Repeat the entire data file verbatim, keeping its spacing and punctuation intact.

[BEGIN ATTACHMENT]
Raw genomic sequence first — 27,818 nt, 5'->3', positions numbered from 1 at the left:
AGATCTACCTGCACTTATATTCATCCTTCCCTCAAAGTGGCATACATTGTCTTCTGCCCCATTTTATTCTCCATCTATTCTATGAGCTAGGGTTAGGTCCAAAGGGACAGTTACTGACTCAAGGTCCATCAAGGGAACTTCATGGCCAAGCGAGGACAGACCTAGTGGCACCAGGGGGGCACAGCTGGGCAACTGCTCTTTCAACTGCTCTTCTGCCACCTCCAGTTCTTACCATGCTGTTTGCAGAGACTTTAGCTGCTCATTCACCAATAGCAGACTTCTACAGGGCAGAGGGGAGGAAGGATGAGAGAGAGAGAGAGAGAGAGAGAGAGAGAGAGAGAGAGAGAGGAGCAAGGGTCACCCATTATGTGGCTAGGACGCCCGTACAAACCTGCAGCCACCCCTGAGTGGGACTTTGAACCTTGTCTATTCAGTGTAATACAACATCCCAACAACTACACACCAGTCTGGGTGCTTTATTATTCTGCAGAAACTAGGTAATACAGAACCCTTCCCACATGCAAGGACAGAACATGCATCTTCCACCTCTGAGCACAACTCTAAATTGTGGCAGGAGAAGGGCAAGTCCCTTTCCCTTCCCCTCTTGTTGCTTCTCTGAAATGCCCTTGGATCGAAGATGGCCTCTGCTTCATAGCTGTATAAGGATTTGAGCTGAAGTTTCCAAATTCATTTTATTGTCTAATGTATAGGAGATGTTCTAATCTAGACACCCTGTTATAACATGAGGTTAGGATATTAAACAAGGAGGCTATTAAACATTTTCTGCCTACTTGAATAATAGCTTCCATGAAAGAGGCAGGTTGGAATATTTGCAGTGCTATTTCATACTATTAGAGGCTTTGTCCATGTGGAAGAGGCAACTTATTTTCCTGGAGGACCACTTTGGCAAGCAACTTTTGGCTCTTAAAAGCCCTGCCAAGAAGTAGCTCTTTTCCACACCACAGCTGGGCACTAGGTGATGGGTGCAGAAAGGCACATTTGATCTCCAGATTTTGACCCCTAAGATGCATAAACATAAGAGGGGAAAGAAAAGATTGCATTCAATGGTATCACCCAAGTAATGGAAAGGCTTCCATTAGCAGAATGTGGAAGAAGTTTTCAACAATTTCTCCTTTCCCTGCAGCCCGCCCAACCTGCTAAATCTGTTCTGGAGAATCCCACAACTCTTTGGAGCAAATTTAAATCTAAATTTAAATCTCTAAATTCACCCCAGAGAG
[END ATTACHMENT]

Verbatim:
Raw genomic sequence first — 27,818 nt, 5'->3', positions numbered from 1 at the left:
AGATCTACCTGCACTTATATTCATCCTTCCCTCAAAGTGGCATACATTGTCTTCTGCCCCATTTTATTCTCCATCTATTCTATGAGCTAGGGTTAGGTCCAAAGGGACAGTTACTGACTCAAGGTCCATCAAGGGAACTTCATGGCCAAGCGAGGACAGACCTAGTGGCACCAGGGGGGCACAGCTGGGCAACTGCTCTTTCAACTGCTCTTCTGCCACCTCCAGTTCTTACCATGCTGTTTGCAGAGACTTTAGCTGCTCATTCACCAATAGCAGACTTCTACAGGGCAGAGGGGAGGAAGGATGAGAGAGAGAGAGAGAGAGAGAGAGAGAGAGAGAGAGAGAGAGGAGCAAGGGTCACCCATTATGTGGCTAGGACGCCCGTACAAACCTGCAGCCACCCCTGAGTGGGACTTTGAACCTTGTCTATTCAGTGTAATACAACATCCCAACAACTACACACCAGTCTGGGTGCTTTATTATTCTGCAGAAACTAGGTAATACAGAACCCTTCCCACATGCAAGGACAGAACATGCATCTTCCACCTCTGAGCACAACTCTAAATTGTGGCAGGAGAAGGGCAAGTCCCTTTCCCTTCCCCTCTTGTTGCTTCTCTGAAATGCCCTTGGATCGAAGATGGCCTCTGCTTCATAGCTGTATAAGGATTTGAGCTGAAGTTTCCAAATTCATTTTATTGTCTAATGTATAGGAGATGTTCTAATCTAGACACCCTGTTATAACATGAGGTTAGGATATTAAACAAGGAGGCTATTAAACATTTTCTGCCTACTTGAATAATAGCTTCCATGAAAGAGGCAGGTTGGAATATTTGCAGTGCTATTTCATACTATTAGAGGCTTTGTCCATGTGGAAGAGGCAACTTATTTTCCTGGAGGACCACTTTGGCAAGCAACTTTTGGCTCTTAAAAGCCCTGCCAAGAAGTAGCTCTTTTCCACACCACAGCTGGGCACTAGGTGATGGGTGCAGAAAGGCACATTTGATCTCCAGATTTTGACCCCTAAGATGCATAAACATAAGAGGGGAAAGAAAAGATTGCATTCAATGGTATCACCCAAGTAATGGAAAGGCTTCCATTAGCAGAATGTGGAAGAAGTTTTCAACAATTTCTCCTTTCCCTGCAGCCCGCCCAACCTGCTAAATCTGTTCTGGAGAATCCCACAACTCTTTGGAGCAAATTTAAATCTAAATTTAAATCTCTAAATTCACCCCAGAGAG